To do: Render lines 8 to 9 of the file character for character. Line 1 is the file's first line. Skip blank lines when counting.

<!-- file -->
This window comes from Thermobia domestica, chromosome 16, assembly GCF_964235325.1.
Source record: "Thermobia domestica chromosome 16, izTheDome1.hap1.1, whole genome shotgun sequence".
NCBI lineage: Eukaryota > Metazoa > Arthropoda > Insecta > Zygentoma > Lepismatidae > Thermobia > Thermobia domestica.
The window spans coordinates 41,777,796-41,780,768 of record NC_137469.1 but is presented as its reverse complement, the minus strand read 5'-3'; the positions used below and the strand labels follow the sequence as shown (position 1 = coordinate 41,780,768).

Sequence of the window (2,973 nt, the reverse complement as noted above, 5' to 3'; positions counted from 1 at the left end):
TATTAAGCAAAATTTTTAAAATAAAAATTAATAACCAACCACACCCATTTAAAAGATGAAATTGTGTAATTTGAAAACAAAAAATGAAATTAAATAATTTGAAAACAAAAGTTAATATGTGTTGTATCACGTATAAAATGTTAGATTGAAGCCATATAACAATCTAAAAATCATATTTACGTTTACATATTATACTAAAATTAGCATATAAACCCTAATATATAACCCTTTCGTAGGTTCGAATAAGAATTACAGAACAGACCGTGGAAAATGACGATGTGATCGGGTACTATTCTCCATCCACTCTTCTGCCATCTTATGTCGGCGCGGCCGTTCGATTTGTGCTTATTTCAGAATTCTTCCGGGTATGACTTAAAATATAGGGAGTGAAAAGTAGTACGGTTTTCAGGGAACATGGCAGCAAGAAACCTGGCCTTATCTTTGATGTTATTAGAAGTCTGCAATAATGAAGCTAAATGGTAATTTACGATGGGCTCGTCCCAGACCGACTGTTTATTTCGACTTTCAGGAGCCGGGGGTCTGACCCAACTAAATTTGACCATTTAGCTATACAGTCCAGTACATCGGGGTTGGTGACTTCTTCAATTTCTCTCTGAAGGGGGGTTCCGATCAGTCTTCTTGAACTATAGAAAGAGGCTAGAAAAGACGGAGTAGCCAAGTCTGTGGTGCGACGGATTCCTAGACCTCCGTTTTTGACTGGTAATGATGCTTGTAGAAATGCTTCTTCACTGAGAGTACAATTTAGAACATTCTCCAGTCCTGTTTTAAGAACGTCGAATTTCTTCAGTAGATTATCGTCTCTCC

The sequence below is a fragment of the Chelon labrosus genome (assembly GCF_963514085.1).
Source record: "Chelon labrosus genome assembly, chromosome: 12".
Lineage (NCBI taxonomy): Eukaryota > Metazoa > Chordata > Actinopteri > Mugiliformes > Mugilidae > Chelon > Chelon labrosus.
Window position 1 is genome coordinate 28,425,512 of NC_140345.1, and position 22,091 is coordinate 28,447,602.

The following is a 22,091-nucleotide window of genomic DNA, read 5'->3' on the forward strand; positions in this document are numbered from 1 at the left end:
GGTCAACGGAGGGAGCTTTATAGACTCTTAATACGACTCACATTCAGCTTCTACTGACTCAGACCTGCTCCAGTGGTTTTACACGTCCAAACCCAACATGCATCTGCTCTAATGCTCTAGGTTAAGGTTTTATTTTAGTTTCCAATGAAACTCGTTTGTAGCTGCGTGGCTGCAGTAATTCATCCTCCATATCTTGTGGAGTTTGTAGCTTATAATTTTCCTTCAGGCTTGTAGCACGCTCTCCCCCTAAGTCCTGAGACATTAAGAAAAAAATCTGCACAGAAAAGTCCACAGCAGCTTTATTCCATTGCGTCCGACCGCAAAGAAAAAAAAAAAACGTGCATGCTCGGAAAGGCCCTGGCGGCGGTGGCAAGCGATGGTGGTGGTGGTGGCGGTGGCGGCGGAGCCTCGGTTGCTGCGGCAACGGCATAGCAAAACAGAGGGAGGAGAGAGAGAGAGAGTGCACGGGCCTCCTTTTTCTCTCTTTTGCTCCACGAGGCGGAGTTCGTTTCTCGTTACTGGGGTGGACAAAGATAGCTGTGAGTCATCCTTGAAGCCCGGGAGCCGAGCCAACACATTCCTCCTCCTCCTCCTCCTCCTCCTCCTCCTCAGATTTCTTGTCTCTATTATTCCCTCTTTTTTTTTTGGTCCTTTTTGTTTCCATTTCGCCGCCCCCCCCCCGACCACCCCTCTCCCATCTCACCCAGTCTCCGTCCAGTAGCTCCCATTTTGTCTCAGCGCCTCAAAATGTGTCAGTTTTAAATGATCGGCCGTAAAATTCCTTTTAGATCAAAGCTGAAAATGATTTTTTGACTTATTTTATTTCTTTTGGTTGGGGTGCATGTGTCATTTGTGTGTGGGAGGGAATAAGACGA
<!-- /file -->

Source record: "Chelon labrosus genome assembly, chromosome: 12".
Lineage (NCBI taxonomy): Eukaryota > Metazoa > Chordata > Actinopteri > Mugiliformes > Mugilidae > Chelon > Chelon labrosus.